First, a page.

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Good 4014 video

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Good 4014 video
Posted by Lithonia Operator on Tuesday, September 7, 2021 10:19 PM

Still in training.


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Posted by Flintlock76 on Wednesday, September 8, 2021 3:12 PM

Man, that thing can move!  

Say, I've got a question I'm sure someone can answer.  In the first few minutes of the video during the running broadside shot of the left side of the locomotive there's a vertical pipe (behind the first set of drivers) with a fair amount of water coming out of it.  Anyone know what that's about?  Injector overflow perhaps? 

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Posted by Overmod on Wednesday, September 8, 2021 4:09 PM

I took it to be continuous blowdown.

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Posted by Flintlock76 on Wednesday, September 8, 2021 4:53 PM

Overmod

I took it to be continuous blowdown.

 

Thanks!  But wouldn't that be a waste of water?  By the way, I'm assuming the UP steam team knows what they're doing, but it does strike me as a bit curious.

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Posted by pennytrains on Wednesday, September 8, 2021 6:45 PM

It's amazing how stable those tracking shots are!  Tongue Tied  Beats the heck out of my old VHS camcorder I chased with back in the 90's!  Wink

Big Smile  Same me, different spelling!  Big Smile

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Posted by kgbw49 on Wednesday, September 8, 2021 8:37 PM

This is not perfect but I counted 80 revolutions of the drivers in 20 seconds, so that is 240 revolutions per minute.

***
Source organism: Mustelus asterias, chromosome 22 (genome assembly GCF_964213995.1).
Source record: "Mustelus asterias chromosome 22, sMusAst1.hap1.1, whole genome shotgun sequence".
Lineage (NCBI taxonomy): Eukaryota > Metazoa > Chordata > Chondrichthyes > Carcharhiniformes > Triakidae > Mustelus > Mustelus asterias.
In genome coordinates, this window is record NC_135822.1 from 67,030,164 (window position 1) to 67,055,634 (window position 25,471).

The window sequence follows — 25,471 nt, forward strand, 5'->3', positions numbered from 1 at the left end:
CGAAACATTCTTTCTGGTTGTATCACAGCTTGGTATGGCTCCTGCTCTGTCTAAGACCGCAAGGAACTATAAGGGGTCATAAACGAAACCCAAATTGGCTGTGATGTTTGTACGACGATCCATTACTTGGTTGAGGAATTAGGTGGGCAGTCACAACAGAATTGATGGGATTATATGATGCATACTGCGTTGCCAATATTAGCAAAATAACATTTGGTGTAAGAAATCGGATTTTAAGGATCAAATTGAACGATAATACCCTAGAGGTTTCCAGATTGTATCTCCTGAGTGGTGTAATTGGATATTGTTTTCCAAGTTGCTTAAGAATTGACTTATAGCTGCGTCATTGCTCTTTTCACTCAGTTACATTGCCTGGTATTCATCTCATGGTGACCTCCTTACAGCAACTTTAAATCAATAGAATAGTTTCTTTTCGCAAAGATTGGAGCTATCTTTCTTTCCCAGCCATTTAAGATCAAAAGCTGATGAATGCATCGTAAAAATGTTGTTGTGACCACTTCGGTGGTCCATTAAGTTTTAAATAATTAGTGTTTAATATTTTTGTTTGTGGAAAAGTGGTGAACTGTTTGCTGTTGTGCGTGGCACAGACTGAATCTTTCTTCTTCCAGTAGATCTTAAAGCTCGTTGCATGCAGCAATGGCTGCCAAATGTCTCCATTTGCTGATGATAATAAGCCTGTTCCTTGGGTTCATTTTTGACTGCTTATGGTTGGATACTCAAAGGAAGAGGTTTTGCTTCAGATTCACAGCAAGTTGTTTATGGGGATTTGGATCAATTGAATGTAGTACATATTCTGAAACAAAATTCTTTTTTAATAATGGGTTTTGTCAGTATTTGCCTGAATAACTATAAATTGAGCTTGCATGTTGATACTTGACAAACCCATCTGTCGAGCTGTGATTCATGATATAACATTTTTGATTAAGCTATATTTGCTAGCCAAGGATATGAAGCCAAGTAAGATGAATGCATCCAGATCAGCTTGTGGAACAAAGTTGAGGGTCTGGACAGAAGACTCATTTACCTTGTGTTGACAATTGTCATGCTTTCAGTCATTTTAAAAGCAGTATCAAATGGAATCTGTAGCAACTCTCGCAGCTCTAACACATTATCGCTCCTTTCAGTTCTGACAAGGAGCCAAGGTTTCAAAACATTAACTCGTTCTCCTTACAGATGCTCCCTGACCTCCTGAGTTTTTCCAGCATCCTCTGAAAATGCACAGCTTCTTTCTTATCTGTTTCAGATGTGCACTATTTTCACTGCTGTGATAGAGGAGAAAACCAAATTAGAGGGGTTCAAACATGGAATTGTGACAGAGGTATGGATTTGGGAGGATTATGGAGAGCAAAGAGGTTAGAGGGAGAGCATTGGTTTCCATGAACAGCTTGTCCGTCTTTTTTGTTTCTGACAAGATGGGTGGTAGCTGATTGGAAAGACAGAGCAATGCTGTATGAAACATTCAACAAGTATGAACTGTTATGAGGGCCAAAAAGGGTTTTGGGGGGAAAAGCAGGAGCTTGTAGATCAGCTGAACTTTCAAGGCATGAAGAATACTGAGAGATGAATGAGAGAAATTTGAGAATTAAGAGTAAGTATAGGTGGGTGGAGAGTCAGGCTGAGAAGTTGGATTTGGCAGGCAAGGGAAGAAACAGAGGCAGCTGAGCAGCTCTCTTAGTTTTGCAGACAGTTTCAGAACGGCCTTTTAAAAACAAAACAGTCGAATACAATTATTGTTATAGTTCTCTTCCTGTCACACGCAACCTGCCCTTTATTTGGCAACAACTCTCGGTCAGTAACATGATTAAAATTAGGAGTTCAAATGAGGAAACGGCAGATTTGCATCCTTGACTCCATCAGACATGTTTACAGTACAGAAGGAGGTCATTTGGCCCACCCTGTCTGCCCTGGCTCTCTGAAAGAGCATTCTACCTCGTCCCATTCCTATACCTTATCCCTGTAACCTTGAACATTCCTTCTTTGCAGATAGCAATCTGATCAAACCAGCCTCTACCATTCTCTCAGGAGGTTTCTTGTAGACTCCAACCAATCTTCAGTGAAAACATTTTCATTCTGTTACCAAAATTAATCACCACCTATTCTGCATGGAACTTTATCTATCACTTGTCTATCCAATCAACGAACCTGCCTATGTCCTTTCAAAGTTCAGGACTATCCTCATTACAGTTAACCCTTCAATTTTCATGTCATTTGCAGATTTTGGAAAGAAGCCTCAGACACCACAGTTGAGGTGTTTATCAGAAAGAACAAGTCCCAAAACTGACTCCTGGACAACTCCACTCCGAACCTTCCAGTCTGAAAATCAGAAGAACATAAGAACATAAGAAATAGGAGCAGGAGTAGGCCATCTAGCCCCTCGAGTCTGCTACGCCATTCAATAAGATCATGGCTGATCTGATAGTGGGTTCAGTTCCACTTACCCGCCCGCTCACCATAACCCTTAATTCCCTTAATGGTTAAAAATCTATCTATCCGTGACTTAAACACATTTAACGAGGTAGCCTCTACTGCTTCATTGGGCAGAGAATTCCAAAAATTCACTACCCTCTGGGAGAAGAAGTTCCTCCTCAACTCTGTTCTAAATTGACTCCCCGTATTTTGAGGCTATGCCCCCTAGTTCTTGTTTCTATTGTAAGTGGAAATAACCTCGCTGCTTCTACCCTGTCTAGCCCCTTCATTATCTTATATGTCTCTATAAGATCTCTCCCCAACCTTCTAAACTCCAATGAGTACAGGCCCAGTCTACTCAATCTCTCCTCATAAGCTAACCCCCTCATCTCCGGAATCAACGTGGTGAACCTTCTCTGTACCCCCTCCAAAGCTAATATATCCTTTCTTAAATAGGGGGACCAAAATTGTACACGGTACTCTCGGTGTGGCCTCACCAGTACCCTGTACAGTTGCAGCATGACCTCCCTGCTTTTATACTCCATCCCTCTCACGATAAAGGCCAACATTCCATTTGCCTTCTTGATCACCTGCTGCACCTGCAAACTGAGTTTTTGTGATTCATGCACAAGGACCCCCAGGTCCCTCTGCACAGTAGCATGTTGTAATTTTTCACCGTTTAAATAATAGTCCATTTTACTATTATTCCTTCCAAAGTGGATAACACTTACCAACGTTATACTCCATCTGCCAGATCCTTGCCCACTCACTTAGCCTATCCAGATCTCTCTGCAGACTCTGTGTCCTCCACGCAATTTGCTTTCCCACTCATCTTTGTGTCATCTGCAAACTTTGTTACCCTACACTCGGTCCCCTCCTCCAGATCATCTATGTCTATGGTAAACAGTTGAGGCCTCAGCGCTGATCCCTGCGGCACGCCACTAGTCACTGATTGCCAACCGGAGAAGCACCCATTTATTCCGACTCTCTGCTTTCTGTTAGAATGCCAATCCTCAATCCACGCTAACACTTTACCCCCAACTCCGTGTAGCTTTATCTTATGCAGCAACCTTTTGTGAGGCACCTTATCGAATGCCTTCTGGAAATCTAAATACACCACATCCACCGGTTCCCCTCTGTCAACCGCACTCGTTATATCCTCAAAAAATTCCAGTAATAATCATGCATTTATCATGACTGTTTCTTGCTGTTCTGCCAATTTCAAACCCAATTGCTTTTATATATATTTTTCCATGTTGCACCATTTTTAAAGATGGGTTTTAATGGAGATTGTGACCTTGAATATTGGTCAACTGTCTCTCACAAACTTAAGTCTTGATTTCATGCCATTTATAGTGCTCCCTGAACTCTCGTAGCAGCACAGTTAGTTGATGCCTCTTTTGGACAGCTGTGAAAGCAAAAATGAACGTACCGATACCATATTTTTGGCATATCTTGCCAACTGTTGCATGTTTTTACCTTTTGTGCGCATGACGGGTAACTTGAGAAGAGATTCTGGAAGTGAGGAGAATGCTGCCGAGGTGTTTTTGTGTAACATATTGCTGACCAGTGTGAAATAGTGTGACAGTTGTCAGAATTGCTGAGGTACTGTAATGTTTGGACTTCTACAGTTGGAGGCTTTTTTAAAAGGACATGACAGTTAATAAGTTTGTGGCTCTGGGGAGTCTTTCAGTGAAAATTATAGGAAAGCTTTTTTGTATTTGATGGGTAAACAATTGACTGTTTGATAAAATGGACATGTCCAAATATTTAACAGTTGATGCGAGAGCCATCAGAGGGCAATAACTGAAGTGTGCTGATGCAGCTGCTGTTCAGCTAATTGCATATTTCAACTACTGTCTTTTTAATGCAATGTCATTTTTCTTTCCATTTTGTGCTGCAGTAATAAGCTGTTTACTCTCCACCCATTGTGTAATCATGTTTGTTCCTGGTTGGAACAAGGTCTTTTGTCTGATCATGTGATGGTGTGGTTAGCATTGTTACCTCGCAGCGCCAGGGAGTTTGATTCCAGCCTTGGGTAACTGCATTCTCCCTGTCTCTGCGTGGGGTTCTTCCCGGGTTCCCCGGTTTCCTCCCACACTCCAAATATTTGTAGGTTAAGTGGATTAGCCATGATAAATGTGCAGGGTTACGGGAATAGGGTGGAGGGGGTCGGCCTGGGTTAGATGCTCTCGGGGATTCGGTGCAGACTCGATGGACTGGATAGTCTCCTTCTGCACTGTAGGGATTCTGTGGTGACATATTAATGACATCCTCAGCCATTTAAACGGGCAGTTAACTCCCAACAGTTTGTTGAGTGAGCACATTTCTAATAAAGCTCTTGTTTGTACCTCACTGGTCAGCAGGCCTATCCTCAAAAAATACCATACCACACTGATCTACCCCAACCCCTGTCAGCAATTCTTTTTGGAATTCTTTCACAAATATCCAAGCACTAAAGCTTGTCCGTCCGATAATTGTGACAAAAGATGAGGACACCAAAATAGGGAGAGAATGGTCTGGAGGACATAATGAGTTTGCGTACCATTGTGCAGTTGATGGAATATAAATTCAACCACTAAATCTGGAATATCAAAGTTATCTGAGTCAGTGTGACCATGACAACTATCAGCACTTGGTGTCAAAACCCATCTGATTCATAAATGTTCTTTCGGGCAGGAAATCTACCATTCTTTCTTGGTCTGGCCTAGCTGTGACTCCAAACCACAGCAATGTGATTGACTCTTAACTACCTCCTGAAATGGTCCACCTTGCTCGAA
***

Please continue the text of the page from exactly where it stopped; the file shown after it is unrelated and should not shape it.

68-inch diameter drivers travel about 213.7 inches in one revolution, so multiply by 240 revolutions per minute is a total of 51,288 inches per minute, or 4,274 feet per minute.

4,274 feet per minute divided by 5,280 feet is .81 miles per minute.

.81 miles per minute times 60 minutes per hour is 48.6 miles per hour.

If track speed for freight on that stretch of track is 50 mph, then 4014 would have basically been doing track speed.

Again, not a perfect measurement but maybe, possibly, in the ballpark.

Not bad for the Big Fella!

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Posted by Lithonia Operator on Wednesday, September 8, 2021 8:56 PM

That's the only video I've seen where it's going anywhere near that fast. Very cool to see.

Still in training.


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Posted by blue streak 1 on Wednesday, September 8, 2021 9:09 PM

Listening to 4014 start up the drivers not being syncronized gave a very distinct 8 beat rhythm. Makes one wonder which type running would cause less wear on loco and track work ? sync or not ?

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Posted by pennytrains on Thursday, September 9, 2021 6:20 PM